We are well into the transition period with innovations like smart cities and multi-layered services rapidly expanding beyond the prototype phase
The connectivity revolution and the dawn of the subscription economy lie at the heart of today’s telecoms ecosystem, and billing providers are uniquely positioned as enablers of new and future technologies, says Brewster. “To support this, billing system architecture needs greater flexibility to enable real-time rating and charging for this continually evolving set of requirements for any account, customer or subscriber,” he added. “Monetisation is no longer a linear process, and as service providers identify the most appropriate strategies to defend and optimise their revenue within this intensely competitive digital environment, a one-size fits all approach is no longer a viable solution.”
The specific billing requirements for Digital Britain are yet to be fully realised with new technologies beginning to transition from innovative concepts into market realities, leading service providers to redefine their monetisation strategies. “Although this early adopter phase of the market is undoubtedly challenging, billing providers who are prepared to adapt have a unique opportunity to be the enablers of digital transformation,” noted Brewster. “While taking a business as usual approach may sustain legacy billing providers during the transitional period, a head in the sand approach is not sustainable and they will fall by the wayside if they are not capable of meeting the dynamic needs of the evolving telecoms value chain.”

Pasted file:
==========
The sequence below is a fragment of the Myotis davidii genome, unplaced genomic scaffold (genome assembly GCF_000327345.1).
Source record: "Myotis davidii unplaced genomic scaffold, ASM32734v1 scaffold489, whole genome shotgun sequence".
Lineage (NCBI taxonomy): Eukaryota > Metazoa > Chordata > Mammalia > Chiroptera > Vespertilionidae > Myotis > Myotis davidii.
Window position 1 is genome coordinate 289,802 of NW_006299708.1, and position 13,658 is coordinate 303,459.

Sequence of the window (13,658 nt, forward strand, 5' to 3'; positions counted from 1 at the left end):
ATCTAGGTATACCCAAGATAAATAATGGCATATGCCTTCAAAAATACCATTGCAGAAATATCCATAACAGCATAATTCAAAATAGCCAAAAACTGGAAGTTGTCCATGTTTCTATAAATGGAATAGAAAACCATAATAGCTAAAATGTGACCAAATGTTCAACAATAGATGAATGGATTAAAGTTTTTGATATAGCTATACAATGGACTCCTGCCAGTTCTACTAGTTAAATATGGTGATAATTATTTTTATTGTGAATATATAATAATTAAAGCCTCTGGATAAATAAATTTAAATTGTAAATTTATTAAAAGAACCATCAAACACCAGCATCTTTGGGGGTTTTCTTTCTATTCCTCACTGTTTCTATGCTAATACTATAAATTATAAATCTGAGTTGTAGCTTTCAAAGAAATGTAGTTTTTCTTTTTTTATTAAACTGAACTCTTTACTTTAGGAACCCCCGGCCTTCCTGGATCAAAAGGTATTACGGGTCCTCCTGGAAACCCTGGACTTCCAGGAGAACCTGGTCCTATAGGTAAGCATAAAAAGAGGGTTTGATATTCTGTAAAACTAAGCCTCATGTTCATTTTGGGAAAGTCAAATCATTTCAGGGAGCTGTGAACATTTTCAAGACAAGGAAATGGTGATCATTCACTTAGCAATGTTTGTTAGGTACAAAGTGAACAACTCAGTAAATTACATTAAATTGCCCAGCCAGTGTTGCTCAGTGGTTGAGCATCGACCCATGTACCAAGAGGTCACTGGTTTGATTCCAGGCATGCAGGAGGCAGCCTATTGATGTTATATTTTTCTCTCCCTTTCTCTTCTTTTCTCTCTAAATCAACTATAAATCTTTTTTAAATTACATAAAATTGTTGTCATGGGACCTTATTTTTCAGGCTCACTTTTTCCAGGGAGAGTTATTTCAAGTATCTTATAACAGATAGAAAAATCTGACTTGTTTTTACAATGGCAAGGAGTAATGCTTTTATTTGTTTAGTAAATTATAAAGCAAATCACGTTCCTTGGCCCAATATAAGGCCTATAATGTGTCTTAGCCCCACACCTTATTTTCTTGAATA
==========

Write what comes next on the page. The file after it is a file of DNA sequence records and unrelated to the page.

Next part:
For example, to thrive in the digital ecosystem and avoid limiting their revenue potential, service providers will need to consider partnering with technology and application specialists. These partnerships will generate a wide range of product and service combinations and new revenue streams, and the service provider’s role within the value chain will vary, pointed out Brewster. “As a result, billing and transaction data will need to be integrated across all partner systems and clear accountability for revenue flow will be critical,” he said.